Chlamydia vs. gonorrhoea
- What is the difference between chlamydia and gonorrhoea?
- Symptoms of chlamydia and gonorrhoea
- How are chlamydia and gonorrhoea spread?
- What causes chlamydia and gonorrhoea?
- Complications of chlamydia and gonorrhoea
- Chlamydia vs gonorrhoea vs syphilis
- Can chlamydia and gonorrhoea be cured?
- Treatment for chlamydia and gonorrhoea
- Chlamydia and gonorrhoea tests
Reviewed by our clinical team
When it comes to sexually transmitted infections (STIs), chlamydia and gonorrhoea are by far the two most common conditions.
According to Government data, chlamydia was the most common STI in the UK in 2023, with almost 200,000 cases reported. Gonorrhoea, meanwhile, followed in second place with just over 82,500 cases.
The two conditions are similar in a few ways, meaning they can be easily mixed up, however, their effects and treatments are different, so it’s important to know the difference.
In this article, we’ll look at both conditions, including how they affect you, the signs to look out for, and how they can be treated. Whether you're looking for something specific or just curious, our online chlamydia and gonorrhoea guide has everything you need to know.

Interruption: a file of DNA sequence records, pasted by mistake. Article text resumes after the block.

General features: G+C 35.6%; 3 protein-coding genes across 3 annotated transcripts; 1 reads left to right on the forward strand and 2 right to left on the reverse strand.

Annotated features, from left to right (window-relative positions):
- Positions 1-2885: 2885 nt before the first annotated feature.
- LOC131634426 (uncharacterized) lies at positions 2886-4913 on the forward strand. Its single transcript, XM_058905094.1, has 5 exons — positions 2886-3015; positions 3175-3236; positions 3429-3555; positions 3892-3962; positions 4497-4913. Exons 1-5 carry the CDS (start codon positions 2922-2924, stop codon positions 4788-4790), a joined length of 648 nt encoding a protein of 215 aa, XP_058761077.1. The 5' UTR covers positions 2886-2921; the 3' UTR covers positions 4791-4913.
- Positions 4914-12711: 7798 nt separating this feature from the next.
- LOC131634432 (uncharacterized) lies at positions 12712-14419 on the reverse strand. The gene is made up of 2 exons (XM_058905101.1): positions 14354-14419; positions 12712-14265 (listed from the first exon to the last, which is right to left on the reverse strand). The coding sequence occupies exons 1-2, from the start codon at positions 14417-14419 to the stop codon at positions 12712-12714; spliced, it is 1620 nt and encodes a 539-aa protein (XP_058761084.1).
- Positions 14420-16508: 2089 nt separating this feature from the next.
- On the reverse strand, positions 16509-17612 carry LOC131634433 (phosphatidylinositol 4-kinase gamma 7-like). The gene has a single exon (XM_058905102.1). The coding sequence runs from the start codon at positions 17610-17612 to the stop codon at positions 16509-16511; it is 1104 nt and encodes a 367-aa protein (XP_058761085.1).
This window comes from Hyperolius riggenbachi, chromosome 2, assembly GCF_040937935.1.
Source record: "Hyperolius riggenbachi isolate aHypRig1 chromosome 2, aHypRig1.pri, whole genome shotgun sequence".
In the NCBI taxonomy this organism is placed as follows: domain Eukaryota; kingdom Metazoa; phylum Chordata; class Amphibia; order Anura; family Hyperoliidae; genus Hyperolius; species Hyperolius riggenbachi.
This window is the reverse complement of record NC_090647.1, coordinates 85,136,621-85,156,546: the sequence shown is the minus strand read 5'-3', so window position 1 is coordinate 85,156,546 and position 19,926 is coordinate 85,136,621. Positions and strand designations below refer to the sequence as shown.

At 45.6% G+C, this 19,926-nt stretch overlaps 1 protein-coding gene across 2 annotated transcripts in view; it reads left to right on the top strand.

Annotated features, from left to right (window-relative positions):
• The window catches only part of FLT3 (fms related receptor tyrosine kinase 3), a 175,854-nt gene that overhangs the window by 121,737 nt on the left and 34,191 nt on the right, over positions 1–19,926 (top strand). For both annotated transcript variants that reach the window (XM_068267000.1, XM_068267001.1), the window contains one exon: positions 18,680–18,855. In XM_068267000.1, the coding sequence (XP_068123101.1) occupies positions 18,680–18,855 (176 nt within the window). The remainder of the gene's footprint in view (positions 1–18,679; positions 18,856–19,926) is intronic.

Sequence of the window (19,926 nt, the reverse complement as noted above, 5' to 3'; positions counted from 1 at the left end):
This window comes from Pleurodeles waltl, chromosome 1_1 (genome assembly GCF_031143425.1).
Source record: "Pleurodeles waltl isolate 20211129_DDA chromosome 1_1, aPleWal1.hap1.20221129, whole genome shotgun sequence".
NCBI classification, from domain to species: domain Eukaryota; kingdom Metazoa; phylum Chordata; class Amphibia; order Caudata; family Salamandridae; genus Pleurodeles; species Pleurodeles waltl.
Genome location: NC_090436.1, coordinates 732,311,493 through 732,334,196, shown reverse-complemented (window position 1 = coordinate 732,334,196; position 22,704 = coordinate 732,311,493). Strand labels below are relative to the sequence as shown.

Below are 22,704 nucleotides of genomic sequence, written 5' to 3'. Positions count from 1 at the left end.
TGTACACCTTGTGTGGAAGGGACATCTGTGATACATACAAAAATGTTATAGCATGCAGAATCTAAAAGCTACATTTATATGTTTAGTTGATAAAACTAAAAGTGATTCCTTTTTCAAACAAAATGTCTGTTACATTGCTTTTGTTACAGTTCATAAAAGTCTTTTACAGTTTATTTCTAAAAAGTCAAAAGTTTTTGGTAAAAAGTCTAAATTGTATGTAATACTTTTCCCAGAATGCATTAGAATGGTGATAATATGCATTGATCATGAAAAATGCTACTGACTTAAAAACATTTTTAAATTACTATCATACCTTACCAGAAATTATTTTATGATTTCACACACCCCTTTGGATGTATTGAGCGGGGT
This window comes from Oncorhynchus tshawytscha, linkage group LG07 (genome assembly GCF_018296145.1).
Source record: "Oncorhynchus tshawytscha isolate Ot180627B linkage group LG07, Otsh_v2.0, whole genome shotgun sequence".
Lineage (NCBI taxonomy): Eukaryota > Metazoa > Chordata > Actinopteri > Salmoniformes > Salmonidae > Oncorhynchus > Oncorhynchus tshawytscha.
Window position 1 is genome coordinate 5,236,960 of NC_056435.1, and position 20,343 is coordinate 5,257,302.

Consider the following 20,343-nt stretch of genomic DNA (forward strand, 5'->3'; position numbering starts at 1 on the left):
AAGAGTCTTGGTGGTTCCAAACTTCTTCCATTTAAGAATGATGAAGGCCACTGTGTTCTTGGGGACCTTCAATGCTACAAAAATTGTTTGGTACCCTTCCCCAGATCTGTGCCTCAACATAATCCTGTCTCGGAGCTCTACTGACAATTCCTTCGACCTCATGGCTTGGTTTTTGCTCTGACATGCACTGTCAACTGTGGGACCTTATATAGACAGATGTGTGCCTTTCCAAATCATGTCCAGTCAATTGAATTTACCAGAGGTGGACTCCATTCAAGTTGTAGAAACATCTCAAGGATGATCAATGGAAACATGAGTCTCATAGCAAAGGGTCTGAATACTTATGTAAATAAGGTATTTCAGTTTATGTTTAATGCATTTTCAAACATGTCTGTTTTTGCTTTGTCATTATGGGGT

What is the difference between chlamydia and gonorrhoea?
Knowing the differences between chlamydia and gonorrhoea is key to recognising and treating them effectively. Although they’re both types of STI, they can affect you differently.
Both conditions are caused by bacteria (tiny organisms) that are transmitted through sexual contact, whether that’s vaginal sex, anal sex, or another kind of non-penetrative contact such as oral sex (blow jobs).
Chlamydia is caused by a type of bacteria called Chlamydia trachomatis, while gonorrhoea comes from a bacteria called Neisseria gonorrhoeae. If these bacteria are present in your sexual partner, there’s a chance they can be passed on to you.
Both conditions, while potentially serious, are curable, but it’s important to test yourself regularly and speak to your doctor to find the right treatment for the best chance of success.
Symptoms of chlamydia and gonorrhoea
Both chlamydia and gonorrhoea can be symptomless, like having a cold without a runny nose or a cough, so you might not know your partner has them unless they tell you. Even they might not know.
If you’ve had sex (protected or unprotected) with an untested partner, and haven’t gotten an STI test since, there’s a chance you might have chlamydia, gonorrhoea, or another type of STI, and not even know it.
When symptoms do appear, they can be quite similar for both infections and might even mimic other, non-sexually transmitted conditions. Symptoms can also appear differently for men and women.
Chlamydia and gonorrhoea symptoms in men
For men, both infections might cause a burning feeling when peeing, as well as discharge (fluid) from the penis.
With chlamydia, men might also experience:
- Discharge from the penis that is white, watery or cloudy
- Itching or burning in the urethra
- Pain and swelling in the testicles
- Redness, pain and discharge in the eye (conjunctivitis) if infected semen or discharge reached these areas